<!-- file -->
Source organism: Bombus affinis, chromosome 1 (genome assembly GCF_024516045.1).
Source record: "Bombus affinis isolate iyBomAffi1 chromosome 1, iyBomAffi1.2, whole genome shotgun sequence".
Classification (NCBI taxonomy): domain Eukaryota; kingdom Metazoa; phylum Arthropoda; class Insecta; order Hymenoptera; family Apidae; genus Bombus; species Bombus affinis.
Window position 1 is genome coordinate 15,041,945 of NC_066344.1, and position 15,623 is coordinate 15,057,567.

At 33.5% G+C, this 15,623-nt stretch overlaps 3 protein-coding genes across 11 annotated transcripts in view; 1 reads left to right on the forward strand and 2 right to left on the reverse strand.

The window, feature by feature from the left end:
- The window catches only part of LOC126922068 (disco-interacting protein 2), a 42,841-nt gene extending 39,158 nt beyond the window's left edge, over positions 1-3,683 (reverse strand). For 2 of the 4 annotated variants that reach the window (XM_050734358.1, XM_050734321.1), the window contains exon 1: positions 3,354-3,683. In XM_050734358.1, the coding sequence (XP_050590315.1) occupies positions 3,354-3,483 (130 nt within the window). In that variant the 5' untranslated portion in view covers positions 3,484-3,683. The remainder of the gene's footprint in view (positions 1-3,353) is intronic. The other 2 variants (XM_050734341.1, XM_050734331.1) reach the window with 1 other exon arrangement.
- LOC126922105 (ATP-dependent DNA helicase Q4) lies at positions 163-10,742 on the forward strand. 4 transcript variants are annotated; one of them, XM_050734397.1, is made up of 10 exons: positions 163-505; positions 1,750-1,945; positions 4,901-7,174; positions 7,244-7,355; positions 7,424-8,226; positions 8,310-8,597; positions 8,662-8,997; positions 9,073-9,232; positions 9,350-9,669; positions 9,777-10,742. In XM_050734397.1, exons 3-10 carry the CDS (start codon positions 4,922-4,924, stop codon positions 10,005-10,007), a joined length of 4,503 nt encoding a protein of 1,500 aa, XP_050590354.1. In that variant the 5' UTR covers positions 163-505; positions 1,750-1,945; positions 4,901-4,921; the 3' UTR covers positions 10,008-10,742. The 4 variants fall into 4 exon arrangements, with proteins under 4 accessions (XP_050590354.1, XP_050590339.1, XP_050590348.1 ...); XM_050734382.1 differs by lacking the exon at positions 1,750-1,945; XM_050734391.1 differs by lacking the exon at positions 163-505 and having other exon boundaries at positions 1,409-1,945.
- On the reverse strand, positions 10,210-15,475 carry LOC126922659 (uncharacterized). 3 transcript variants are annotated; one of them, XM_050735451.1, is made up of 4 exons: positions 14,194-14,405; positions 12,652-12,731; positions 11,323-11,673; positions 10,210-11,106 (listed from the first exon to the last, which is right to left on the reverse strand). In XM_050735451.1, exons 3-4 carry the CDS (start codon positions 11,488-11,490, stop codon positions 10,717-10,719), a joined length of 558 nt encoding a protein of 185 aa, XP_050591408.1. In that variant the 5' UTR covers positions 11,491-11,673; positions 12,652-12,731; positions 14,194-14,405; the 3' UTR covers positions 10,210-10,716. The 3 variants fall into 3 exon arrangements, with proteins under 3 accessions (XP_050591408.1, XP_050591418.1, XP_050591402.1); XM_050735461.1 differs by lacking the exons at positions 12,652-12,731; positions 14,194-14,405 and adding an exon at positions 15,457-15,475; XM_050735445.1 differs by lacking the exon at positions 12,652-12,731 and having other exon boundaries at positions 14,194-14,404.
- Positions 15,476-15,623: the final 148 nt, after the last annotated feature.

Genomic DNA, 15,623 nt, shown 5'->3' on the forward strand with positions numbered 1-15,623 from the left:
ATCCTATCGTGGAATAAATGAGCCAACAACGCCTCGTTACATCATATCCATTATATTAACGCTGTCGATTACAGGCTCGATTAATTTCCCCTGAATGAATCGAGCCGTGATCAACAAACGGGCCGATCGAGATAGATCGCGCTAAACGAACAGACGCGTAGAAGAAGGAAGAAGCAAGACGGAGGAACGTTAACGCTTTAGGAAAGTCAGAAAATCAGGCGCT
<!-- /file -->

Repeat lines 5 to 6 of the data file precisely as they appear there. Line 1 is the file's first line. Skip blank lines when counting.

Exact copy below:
At 33.5% G+C, this 15,623-nt stretch overlaps 3 protein-coding genes across 11 annotated transcripts in view; 1 reads left to right on the forward strand and 2 right to left on the reverse strand.

The window, feature by feature from the left end: